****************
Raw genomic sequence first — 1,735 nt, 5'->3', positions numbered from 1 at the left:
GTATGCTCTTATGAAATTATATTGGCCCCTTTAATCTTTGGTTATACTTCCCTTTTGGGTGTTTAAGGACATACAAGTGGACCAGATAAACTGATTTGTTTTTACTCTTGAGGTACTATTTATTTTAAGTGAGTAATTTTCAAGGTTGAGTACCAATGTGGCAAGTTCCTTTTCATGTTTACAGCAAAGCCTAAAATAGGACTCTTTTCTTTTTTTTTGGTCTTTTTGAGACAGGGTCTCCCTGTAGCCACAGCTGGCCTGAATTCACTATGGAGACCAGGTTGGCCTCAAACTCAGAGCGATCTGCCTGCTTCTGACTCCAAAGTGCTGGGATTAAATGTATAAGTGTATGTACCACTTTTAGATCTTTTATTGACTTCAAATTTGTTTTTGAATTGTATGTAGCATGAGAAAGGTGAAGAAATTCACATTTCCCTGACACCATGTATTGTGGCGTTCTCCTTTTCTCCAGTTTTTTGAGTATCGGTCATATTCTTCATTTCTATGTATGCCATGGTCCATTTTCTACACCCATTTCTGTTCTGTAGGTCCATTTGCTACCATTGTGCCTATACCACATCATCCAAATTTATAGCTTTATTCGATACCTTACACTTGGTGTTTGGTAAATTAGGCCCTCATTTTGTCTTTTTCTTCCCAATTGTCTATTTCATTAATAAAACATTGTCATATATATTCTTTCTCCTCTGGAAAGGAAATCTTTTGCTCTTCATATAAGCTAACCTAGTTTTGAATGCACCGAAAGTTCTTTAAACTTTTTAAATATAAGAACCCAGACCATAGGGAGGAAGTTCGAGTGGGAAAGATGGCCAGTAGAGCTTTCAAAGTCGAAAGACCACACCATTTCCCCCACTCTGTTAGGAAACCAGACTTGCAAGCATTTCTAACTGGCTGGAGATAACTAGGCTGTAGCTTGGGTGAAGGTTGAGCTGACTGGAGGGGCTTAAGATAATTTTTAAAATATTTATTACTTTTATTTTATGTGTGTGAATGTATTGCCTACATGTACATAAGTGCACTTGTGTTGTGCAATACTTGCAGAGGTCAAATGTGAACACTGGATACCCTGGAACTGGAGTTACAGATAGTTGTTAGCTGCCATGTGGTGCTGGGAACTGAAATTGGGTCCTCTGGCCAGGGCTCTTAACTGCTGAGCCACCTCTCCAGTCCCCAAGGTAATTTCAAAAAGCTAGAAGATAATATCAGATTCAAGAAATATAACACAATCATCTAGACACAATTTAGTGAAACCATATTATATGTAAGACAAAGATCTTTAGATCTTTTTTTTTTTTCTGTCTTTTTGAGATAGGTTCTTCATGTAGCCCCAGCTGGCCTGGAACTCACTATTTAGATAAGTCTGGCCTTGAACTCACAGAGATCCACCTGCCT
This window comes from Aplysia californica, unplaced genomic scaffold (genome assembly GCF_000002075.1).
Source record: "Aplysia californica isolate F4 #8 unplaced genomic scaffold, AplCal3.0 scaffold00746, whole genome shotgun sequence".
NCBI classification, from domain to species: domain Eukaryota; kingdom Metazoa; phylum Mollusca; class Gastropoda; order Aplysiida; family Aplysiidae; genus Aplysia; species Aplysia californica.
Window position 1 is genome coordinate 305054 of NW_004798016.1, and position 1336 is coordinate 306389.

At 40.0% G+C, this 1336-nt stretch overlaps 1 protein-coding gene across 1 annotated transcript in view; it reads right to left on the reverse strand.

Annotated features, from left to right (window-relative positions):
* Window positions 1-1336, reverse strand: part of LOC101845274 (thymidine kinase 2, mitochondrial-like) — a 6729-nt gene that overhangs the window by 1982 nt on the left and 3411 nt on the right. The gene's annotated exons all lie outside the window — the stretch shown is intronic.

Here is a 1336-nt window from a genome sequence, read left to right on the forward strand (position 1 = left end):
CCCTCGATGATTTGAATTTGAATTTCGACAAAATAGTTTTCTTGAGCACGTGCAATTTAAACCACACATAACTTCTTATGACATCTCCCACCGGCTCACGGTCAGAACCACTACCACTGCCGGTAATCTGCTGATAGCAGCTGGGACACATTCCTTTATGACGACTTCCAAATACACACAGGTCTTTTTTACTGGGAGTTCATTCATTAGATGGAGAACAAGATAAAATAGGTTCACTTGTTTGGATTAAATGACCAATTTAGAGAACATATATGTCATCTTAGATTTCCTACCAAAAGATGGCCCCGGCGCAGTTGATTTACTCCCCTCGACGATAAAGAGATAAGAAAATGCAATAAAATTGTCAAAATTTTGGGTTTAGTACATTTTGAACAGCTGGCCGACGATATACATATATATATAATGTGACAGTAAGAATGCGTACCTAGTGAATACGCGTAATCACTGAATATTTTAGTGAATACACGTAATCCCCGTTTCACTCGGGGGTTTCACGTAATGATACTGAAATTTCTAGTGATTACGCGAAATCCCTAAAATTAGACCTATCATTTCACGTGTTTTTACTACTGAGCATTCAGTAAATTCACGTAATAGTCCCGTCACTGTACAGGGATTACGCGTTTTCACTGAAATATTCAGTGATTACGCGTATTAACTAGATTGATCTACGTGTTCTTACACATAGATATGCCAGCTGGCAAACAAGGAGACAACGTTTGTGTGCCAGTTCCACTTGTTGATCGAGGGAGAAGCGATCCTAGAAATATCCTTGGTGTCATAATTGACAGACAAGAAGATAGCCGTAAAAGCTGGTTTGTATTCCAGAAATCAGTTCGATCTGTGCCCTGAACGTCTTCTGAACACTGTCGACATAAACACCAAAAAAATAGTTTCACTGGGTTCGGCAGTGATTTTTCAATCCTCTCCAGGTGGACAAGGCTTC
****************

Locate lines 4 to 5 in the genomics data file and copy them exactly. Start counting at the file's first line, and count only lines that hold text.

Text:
Source record: "Aplysia californica isolate F4 #8 unplaced genomic scaffold, AplCal3.0 scaffold00746, whole genome shotgun sequence".
NCBI classification, from domain to species: domain Eukaryota; kingdom Metazoa; phylum Mollusca; class Gastropoda; order Aplysiida; family Aplysiidae; genus Aplysia; species Aplysia californica.